Transportation organizations are increasingly embracing the power of data-driven decision-making to plan projects and deploy precious resources more quickly and efficiently. As the transportation industry leverages new data collection and visualization methods, strengthening a data culture will ensure these teams find more insights, improve cross-functional relationships, and maximize cost-to-benefit ratios.
“Data culture” is the established set of principles of any organization that values and prioritizes the use of data as the foundation for all business decisions. It also includes the attitudes of stakeholders, including employees, administration, and constituents, to data’s influence. Here, we offer some examples of how data culture is changing the world of transportation planning and how you can strengthen that culture.
Strong Data Cultures Drive Better Efficiencies
Whether your team has a deeply rooted data culture, or is just adopting one, increasing data use across your organization can provide significant wins in various ways. These are four key benefits that transportation professionals earn from a strong data culture:
- Lower costs: With an analytics database subscription, planners can run as many analyses as needed instead of the “pay as you go” model for sensors and surveys. This results in significant cost savings, as these agencies explain.
- Better response time: Often there are delays with collecting and processing traditional data collection, but transportation analytics are available on demand. With today’s major shifts in transportation, from commute times to freight movement. Cities that leverage analytics are better able to shift logistics and plan ahead.
- Better communication with data visualization: A picture is worth a thousand words…or a thousand data points. Data culture spurs clearer, more impactful ways to visualize and share insights to make decisions faster, get everyone on the same page, and provide convincing evidence, as Golden Gate Park did when they demonstrated increased visits resulting in data-backed evidence of a need for additional resources.
- Better information updates: A data culture that embraces more thorough data collection methods gains better accuracy, regular updates, and additional insights that traditional methods can’t accomplish alone — like this framework that Citrus City used for calculating emissions impact of new construction projects. New data pipelines also offer flexibility when disruptions happen.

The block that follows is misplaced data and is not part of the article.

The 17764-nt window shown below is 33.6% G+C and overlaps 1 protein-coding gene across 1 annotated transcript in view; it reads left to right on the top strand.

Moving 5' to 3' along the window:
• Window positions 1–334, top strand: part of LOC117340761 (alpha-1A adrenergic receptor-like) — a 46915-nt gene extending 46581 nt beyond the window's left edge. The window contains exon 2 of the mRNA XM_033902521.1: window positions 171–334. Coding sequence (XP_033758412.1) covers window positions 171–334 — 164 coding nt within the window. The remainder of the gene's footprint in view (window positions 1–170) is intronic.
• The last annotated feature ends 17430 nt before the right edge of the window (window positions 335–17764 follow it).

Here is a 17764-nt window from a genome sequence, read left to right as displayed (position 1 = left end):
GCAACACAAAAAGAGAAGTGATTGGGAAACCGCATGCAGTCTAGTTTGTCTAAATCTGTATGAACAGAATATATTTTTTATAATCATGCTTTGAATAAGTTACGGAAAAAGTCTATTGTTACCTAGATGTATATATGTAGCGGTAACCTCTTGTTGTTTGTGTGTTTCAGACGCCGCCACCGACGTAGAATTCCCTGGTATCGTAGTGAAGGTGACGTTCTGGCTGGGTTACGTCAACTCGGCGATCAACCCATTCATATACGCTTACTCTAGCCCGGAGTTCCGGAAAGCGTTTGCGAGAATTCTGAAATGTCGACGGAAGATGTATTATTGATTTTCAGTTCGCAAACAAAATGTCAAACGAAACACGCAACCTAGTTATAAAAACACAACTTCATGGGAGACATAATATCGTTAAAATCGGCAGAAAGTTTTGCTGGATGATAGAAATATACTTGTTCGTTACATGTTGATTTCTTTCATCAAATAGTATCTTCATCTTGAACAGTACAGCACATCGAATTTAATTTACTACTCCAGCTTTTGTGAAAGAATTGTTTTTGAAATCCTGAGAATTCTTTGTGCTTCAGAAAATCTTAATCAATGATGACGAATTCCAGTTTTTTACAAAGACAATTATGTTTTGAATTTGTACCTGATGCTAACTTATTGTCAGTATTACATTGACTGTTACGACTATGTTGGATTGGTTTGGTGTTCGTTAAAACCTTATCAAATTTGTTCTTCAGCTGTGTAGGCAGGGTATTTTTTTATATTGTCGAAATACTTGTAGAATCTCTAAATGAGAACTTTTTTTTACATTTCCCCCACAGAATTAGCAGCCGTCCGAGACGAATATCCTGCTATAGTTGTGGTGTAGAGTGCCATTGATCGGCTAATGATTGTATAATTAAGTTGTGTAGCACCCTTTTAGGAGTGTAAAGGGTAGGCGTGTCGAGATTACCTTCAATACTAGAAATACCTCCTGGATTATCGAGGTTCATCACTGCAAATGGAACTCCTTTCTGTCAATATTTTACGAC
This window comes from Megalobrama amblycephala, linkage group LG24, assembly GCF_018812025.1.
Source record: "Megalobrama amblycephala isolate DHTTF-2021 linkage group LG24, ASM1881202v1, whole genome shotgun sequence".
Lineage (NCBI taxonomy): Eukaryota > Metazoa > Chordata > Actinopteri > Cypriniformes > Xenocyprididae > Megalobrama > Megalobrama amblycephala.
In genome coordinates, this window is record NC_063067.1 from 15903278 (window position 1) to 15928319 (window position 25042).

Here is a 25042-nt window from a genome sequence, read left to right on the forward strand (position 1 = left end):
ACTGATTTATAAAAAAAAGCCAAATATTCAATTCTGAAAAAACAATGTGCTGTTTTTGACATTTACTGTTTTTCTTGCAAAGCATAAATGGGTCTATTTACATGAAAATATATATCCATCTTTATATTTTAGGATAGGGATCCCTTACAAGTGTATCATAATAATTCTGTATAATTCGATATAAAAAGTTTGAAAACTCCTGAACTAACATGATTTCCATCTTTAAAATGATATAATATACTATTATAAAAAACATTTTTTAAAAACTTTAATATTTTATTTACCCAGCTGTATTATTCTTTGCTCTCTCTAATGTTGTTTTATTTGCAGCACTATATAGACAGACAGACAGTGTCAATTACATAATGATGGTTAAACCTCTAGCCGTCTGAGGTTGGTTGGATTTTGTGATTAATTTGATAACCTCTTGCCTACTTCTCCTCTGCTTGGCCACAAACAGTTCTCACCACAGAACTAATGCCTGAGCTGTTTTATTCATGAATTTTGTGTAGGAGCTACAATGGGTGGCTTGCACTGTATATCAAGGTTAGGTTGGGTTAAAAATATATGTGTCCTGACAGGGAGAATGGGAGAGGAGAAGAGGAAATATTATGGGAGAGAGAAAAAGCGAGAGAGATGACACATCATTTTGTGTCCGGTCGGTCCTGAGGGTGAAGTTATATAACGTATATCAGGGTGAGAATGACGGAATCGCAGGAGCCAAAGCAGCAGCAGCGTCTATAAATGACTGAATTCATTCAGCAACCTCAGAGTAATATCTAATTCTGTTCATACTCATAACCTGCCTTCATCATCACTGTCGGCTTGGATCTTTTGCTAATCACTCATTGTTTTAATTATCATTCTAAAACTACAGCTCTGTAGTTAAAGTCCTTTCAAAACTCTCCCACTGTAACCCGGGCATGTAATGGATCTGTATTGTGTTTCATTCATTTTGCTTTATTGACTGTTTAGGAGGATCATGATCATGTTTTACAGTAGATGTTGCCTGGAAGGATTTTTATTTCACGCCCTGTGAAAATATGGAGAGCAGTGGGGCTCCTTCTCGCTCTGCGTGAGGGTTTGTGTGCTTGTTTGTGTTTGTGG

Data Sharing Supports Teamwork and Alignment
Technology only works if teams use it, which is why many organizations choose easily shareable data sources. Set measurable goals for data exploration and data sharing across teams. Prioritize using that data to inform decisions.
Encourage sharing: Data has more power when it’s not siloed. Encourage your team to share reports and insights with other departments, so it can flow to the departments that need it and enhance coordinated efforts.
Embrace operational efficiencies: Even established processes can become more streamlined and efficient with regular review and updates. Deeper insights, better dashboards, and more secure data pipelines await teams when they embrace transportation analytics.
Keep moving: Today’s technology provides analysis results within days or hours, enabling teams to get the answers they need same-day. Shorten timelines and return to your data set as many times as needed for multiple analyses during a project to evaluate options and measure outcomes.
FAIR Practices for Ideal Data Use
The FAIR principles for data use provide best-practice guidelines for data use. According to these researchers, the most useful data is:
- Findable: Can the right people find the data they need to answer queries and make trustworthy, bias-free predictions?
- Accessible: Can users retrieve data readily? If not, is the process for authentication and authorization clear and efficient?
- Interoperable: Can data operate with other data collections, and do teams have access to the proper workflows?
- Reusable: Is data well described, tagged, or notated so that other parties can replicate findings or build new queries?
In transportation, for example, FAIR data practices could mean that a local municipality can access data from the state to view and predict how changes in local infrastructure might impact the city, state, or even the national level. It also ensures that data findings are transparent, repeatable, and easy to share and understand for public scrutiny.
To remain current and get the most out of your transportation analytics sources, download our eBook with best practices and case study examples, Any Road, Any Mode: Guide to Transportation’s Data Revolution. Discover the full power of how transportation analytics can improve your operations.